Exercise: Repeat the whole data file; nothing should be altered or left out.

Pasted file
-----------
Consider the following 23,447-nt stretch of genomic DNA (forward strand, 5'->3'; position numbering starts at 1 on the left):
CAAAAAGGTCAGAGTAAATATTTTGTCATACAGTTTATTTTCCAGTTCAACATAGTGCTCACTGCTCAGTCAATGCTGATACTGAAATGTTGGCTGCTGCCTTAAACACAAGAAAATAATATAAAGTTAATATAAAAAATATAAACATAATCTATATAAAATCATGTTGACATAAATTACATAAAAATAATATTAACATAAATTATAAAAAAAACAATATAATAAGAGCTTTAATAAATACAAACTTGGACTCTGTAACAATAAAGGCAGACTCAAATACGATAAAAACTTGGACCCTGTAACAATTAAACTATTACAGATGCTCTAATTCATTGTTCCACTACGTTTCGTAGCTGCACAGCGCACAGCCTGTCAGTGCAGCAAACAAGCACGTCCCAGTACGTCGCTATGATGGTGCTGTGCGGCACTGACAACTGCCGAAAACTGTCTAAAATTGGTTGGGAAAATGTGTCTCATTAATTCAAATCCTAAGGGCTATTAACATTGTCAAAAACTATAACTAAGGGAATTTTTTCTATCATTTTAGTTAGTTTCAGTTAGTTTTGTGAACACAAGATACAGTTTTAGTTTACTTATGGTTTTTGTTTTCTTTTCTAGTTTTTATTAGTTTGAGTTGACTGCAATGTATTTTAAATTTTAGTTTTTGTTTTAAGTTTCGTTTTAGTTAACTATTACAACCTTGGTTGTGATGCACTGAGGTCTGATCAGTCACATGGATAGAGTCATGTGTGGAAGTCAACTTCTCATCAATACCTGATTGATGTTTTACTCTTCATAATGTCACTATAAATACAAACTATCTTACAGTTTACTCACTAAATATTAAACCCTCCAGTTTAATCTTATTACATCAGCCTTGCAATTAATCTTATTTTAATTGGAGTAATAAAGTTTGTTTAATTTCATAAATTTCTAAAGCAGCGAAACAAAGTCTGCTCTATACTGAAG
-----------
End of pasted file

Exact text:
Consider the following 23,447-nt stretch of genomic DNA (forward strand, 5'->3'; position numbering starts at 1 on the left):
CAAAAAGGTCAGAGTAAATATTTTGTCATACAGTTTATTTTCCAGTTCAACATAGTGCTCACTGCTCAGTCAATGCTGATACTGAAATGTTGGCTGCTGCCTTAAACACAAGAAAATAATATAAAGTTAATATAAAAAATATAAACATAATCTATATAAAATCATGTTGACATAAATTACATAAAAATAATATTAACATAAATTATAAAAAAAACAATATAATAAGAGCTTTAATAAATACAAACTTGGACTCTGTAACAATAAAGGCAGACTCAAATACGATAAAAACTTGGACCCTGTAACAATTAAACTATTACAGATGCTCTAATTCATTGTTCCACTACGTTTCGTAGCTGCACAGCGCACAGCCTGTCAGTGCAGCAAACAAGCACGTCCCAGTACGTCGCTATGATGGTGCTGTGCGGCACTGACAACTGCCGAAAACTGTCTAAAATTGGTTGGGAAAATGTGTCTCATTAATTCAAATCCTAAGGGCTATTAACATTGTCAAAAACTATAACTAAGGGAATTTTTTCTATCATTTTAGTTAGTTTCAGTTAGTTTTGTGAACACAAGATACAGTTTTAGTTTACTTATGGTTTTTGTTTTCTTTTCTAGTTTTTATTAGTTTGAGTTGACTGCAATGTATTTTAAATTTTAGTTTTTGTTTTAAGTTTCGTTTTAGTTAACTATTACAACCTTGGTTGTGATGCACTGAGGTCTGATCAGTCACATGGATAGAGTCATGTGTGGAAGTCAACTTCTCATCAATACCTGATTGATGTTTTACTCTTCATAATGTCACTATAAATACAAACTATCTTACAGTTTACTCACTAAATATTAAACCCTCCAGTTTAATCTTATTACATCAGCCTTGCAATTAATCTTATTTTAATTGGAGTAATAAAGTTTGTTTAATTTCATAAATTTCTAAAGCAGCGAAACAAAGTCTGCTCTATACTGAAG